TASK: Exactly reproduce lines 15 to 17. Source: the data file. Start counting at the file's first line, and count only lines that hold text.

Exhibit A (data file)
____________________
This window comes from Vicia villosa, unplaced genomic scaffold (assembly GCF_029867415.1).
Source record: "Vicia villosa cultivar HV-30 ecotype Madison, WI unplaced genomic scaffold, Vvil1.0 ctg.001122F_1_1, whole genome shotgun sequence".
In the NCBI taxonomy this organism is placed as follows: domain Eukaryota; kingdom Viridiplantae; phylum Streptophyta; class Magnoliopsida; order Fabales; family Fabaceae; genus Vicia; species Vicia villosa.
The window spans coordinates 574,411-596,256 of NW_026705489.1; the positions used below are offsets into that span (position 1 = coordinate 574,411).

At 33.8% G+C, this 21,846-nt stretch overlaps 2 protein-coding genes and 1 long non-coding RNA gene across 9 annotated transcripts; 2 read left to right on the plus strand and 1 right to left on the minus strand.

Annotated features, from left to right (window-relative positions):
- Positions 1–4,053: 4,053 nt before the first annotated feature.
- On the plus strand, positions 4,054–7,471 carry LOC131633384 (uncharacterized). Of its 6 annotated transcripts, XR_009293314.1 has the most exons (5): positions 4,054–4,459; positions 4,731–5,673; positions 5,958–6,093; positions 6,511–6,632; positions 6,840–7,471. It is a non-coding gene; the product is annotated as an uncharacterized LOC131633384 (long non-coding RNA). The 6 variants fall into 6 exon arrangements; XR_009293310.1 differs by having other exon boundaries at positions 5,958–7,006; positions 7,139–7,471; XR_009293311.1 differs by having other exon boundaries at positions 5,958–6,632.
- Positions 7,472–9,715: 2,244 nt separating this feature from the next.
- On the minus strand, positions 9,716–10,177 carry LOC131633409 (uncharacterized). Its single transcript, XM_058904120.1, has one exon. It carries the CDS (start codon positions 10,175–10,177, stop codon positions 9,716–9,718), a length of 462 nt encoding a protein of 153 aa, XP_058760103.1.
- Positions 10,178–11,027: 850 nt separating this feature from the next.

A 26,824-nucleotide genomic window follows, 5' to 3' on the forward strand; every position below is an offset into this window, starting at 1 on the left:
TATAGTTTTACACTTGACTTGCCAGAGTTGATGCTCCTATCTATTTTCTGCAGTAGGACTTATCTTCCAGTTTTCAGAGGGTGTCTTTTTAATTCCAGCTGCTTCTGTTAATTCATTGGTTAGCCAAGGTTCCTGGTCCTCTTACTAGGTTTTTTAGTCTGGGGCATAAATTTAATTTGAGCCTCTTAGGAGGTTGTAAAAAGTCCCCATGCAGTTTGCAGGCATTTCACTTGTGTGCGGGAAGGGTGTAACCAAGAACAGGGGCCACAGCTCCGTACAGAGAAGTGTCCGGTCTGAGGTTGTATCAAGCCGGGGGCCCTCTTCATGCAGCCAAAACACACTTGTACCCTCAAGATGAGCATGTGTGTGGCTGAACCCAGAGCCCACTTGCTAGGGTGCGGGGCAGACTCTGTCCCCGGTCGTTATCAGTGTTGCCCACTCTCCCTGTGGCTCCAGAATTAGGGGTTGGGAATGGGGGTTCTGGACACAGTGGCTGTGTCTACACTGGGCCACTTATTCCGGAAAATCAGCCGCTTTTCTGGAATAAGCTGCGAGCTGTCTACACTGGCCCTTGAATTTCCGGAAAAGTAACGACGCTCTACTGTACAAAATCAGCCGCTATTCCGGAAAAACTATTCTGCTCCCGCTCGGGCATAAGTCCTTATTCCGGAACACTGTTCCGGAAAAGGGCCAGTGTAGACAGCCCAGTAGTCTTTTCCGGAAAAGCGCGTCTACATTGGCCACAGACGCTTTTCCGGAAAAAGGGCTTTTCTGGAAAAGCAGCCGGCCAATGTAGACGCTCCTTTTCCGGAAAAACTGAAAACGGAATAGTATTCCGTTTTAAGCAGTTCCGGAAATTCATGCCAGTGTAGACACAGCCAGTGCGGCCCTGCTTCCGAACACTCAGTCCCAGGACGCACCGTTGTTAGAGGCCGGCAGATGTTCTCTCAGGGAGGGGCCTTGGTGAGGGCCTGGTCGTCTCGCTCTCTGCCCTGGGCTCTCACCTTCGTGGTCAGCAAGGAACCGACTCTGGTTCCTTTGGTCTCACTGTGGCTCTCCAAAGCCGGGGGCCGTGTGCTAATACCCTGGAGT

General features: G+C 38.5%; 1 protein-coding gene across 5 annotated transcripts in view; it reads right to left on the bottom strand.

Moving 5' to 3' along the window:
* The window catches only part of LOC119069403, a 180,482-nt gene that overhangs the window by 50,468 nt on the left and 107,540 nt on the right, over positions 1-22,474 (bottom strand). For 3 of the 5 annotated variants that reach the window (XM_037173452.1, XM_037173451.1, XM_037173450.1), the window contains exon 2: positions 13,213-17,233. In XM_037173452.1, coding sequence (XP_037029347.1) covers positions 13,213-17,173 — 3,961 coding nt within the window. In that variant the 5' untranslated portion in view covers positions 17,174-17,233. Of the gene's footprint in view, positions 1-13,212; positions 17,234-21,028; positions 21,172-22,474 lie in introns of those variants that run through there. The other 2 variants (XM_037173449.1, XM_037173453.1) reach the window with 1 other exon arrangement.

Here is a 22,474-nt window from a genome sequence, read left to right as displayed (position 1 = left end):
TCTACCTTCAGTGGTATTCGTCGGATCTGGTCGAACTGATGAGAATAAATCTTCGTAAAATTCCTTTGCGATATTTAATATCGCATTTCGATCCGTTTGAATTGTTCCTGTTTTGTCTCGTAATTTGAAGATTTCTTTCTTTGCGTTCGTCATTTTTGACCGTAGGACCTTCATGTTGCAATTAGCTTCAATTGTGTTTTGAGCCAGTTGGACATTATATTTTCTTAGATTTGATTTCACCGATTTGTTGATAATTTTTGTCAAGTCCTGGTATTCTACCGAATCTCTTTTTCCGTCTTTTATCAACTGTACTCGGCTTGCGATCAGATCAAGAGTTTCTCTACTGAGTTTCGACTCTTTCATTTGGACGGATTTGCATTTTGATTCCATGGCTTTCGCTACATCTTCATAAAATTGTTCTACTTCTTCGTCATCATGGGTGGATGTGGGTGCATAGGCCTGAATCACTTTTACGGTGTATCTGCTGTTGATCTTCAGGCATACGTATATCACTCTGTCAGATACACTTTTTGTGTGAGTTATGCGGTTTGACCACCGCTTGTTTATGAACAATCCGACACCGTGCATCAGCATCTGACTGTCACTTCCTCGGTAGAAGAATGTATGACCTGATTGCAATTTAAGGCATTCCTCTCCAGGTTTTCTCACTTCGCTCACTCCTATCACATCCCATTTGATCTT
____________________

Moving 5' to 3' along the window:
* The window catches only part of LOC119069403, a 180,482-nt gene that overhangs the window by 50,468 nt on the left and 107,540 nt on the right, over positions 1-22,474 (bottom strand). For 3 of the 5 annotated variants that reach the window (XM_037173452.1, XM_037173451.1, XM_037173450.1), the window contains exon 2: positions 13,213-17,233. In XM_037173452.1, coding sequence (XP_037029347.1) covers positions 13,213-17,173 — 3,961 coding nt within the window. In that variant the 5' untranslated portion in view covers positions 17,174-17,233. Of the gene's footprint in view, positions 1-13,212; positions 17,234-21,028; positions 21,172-22,474 lie in introns of those variants that run through there. The other 2 variants (XM_037173449.1, XM_037173453.1) reach the window with 1 other exon arrangement.

Here is a 22,474-nt window from a genome sequence, read left to right as displayed (position 1 = left end):